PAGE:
FTSE 350 defined benefit pension deficit falls by £22bn


The accounting deficit of defined benefit (DB) pension schemes for the UK’s largest 350 organisations fell by £22 billion from £149 billion on 31 October 2016 to £127 billion on 30 November 2016.

Its Pension risk survey, which is based on analysis and projections of FTSE 350 organisations’ financial statements adjusted from their financial year end, also found that asset values fell from £711 billion at the end of October, to £701 billion at the end of November.

Liability values were £828 billion as of 30 November 2016, which is a decrease of £32 billion from the £860 billion recorded on 31 October 2016.

Ali Tayyebi (pictured), senior partner, retirement at Mercer, said: “The increases in corporate bond yields over the month has resulted in the largest monthly fall in liability values since June 2015.

“The resulting reduction in deficits will be positive news as we near the reporting year end for many [organisations], albeit the reduction is from some of the all-time highs seen in recent months and still leaves us well behind the start of the year. The challenge for many corporate sponsors and trustees may surely be the question of when would be the right time to lock in some of this good news.”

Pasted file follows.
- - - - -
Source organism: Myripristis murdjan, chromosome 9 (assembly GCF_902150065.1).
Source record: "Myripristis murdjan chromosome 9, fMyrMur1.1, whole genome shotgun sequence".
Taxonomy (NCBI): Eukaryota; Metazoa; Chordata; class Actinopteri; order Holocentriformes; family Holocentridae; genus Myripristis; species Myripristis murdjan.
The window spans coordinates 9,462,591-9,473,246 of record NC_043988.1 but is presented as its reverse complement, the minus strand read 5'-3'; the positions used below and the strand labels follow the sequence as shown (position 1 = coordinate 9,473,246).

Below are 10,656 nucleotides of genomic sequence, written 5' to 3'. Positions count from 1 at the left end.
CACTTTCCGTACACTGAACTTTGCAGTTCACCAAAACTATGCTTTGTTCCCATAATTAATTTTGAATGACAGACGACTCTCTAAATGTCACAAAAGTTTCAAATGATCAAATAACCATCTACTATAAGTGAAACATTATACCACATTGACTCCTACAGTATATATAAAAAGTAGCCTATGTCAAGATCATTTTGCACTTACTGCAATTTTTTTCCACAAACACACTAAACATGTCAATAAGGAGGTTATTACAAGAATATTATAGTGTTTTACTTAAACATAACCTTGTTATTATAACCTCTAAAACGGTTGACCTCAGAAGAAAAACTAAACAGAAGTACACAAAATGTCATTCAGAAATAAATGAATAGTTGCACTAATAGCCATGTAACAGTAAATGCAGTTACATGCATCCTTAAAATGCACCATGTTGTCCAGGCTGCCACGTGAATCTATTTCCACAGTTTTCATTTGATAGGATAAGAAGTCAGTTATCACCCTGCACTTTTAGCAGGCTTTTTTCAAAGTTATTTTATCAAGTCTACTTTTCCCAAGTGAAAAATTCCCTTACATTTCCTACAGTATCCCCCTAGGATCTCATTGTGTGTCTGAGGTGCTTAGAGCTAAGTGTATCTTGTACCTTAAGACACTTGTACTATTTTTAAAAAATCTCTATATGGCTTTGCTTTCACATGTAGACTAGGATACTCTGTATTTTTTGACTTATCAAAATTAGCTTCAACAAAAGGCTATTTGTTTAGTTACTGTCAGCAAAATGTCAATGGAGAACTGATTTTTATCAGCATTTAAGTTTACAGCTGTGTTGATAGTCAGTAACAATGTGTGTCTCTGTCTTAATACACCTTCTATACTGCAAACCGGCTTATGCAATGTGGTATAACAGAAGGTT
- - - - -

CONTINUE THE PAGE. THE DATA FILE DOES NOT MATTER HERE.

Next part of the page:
Le Roy van Zyl, senior consultant at Mercer, added: “Markets have been very volatile in the wake of the surprise election of Donald Trump, with the aggregate impact being favourable for pension schemes’ funding position. Without wishing to put a dampener on this improved position though, there is still very little clarity on how the economic and financial conditions will develop from here on out as a result of his election. This needs to be combined of course with ongoing uncertainty in Europe and Brexit.

“Questions trustees and sponsors should be asking themselves are whether this is the time to take off some of the risk which has recently been rewarded, and whether they are comfortable that they can deal with the range of scenarios that can emerge in the months and years to come.”